Do we drag them away from themselves, hoping they can be more like us?

Or do we allow them to be 100% themselves, knowing that in the fertile ground of the forest soil, they will grow and flourish.


They will know that life is more than surviving.

That control does not contain our fear.

That fame is not fulfilling.


A good first step of being wilderness for others is being true to your own identity.

The wild natural world does not bend easily to our concrete jungle. Have you ever seen grass, flowers, and trees push up through, and crack concrete?


The wilderness is Wild, it will not be contained. It is who it is, and that is to be respected.


This reminds me of what God said when Moses asked for God’s name. What did God say?

“I Am who I Am.”[4]


The grace in this passage is that even Jesus had to do some soul searching. He had to endure testing to secure his identity, to remember who he was, whom he belonged to.

And through it all he was filled with the Holy Spirit. The Holy Spirit led him into the wild and it stayed with him always.


We are not Jesus, but the wilderness still beckons us to come and remember who we are as a Beloved Child of God.


I have no doubt that God claims us as Beloved Children with whom she is well pleased.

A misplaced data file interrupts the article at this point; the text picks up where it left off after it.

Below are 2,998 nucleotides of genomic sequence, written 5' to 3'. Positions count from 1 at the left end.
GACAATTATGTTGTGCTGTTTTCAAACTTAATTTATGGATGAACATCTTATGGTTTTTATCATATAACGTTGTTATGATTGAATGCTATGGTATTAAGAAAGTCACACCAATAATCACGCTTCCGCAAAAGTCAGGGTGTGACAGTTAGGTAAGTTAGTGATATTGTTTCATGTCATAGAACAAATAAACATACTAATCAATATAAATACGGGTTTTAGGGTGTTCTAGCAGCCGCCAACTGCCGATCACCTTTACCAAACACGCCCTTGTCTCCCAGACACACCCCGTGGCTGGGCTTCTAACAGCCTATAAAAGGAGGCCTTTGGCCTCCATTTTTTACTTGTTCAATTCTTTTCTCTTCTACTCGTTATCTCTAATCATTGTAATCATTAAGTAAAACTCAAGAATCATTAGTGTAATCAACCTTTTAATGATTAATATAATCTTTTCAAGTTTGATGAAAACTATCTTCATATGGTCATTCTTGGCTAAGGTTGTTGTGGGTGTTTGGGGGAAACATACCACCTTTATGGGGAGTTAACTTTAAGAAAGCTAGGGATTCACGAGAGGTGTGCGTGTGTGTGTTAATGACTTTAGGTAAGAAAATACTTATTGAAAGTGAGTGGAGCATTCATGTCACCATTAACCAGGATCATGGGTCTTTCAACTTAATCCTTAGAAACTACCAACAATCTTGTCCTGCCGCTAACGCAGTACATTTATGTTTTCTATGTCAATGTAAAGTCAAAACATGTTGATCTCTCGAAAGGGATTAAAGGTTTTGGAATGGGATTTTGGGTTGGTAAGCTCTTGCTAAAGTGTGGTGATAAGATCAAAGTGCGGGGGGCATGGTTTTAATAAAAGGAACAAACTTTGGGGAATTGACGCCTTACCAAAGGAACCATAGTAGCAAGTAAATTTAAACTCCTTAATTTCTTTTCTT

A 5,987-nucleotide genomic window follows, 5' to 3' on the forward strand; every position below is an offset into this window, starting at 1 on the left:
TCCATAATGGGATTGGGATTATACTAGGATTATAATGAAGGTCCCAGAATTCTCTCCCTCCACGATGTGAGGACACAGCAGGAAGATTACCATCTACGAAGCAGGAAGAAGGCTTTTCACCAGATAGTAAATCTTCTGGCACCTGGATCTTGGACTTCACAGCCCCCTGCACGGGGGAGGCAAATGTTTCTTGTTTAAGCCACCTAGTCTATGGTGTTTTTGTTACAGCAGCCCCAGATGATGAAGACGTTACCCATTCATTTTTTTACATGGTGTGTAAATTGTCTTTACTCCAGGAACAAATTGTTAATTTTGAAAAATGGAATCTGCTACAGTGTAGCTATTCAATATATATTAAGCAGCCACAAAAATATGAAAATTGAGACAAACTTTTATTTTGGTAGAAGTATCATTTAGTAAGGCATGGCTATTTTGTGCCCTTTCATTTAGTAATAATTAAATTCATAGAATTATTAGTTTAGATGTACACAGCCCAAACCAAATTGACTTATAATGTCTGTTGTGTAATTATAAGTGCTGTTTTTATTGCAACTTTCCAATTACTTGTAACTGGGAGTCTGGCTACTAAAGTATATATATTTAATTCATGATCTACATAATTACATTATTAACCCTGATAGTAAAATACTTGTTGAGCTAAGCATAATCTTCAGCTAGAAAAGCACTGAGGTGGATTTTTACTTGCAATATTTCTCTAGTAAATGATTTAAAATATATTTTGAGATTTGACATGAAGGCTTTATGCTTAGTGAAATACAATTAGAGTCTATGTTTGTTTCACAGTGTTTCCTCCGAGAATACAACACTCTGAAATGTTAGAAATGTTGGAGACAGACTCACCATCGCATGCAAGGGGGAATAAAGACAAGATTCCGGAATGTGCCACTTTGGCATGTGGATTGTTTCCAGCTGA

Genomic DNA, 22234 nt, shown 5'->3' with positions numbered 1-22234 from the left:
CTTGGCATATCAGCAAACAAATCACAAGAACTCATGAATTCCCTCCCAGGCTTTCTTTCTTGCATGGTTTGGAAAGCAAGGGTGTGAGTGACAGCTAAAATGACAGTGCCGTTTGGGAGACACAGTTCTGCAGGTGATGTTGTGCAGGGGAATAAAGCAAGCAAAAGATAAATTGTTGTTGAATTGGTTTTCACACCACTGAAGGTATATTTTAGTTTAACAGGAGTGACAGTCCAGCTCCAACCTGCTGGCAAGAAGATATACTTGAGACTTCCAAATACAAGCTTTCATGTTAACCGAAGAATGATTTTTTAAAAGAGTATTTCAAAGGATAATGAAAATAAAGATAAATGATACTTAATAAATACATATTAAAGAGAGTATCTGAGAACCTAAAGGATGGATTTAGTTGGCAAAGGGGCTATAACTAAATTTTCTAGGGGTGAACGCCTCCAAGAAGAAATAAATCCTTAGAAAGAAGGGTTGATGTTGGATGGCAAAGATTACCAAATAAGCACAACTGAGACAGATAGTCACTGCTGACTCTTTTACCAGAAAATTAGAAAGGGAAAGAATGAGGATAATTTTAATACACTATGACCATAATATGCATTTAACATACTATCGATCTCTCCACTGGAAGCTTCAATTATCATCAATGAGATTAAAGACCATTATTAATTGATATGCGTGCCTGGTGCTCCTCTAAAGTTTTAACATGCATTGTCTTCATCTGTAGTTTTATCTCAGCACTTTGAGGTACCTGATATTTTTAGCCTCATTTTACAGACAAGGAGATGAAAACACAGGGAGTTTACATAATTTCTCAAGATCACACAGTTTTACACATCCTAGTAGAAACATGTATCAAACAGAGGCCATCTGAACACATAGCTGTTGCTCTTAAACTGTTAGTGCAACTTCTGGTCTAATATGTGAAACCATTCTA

God is proud of us. God claims us as his own. No matter if we are doing a tango with the devil, trying to figure out who we are and what we are supposed to do with this wild thing we call life.


We are loved, we are called, we belong.


Know that you are filled to the brim with the Spirit of our Wild God.

Be your Wild self so that you can be spacious wilderness for others trying to know who they are.


Despite all of her setbacks and struggles, or perhaps in spite of them, Cheryl Strayed completed her hike on the Pacific Crest Trail.


This is an excerpt from the last page of her book, a glimmer of wisdom that surfaced in the face of her accomplishment:


“It was all unknown to me then, as I sat on that white bench on the day I finished my hike. Everything except the fact that I didn’t have to know. That it was enough to trust that what I’d done was true. To understand its meaning, without yet being able to say precisely what it was…That it was everything. IT was my life—like all lives, mysterious, and irrevocable and sacred. So very close, so very present, so very belonging to me.

How wild it was, to let it be.”


Amen


Works Consulted

The Gospel of Luke

Judith Lieu


The New Century Bible Commentary

The Gospel of Luke

E. Earle Ellis


Abingdon New Testament Commentaries

Luke

Robert C. Tannehill


BENCT

Luke


Darrel L. Bock

Trinity in the Temptation Narrative and the Interpretation of Noordmans, Dostoyevski, and Mbeki


Johan Theron

Huguenot College, Wellington, South Africa

Commentary on Luke 4:1-13


David Schnasa Jacobsen

Commentary on Luke 4:1-13


Scott Shauf

Commentary on Luke 4:1-13


Arland J. Hultgren


Wild

Cheryl Stray

[1] Some have pointed out the similarities between Jesus’ debate with the devil and how Rabbi’s go back and forth over a topic, using scripture to prove their point.


[2] Commentary on Luke 4:1-13

Ruth Anne Reese


[3] https://www.scienceabc.com/humans/why-do-we-feel-the-urge-to-jump.html


[4] REFERENCE THIS PASSAGE

Image from Katrina Kay Horner. Katrina hiked the Pacific Crest Trail in 2018.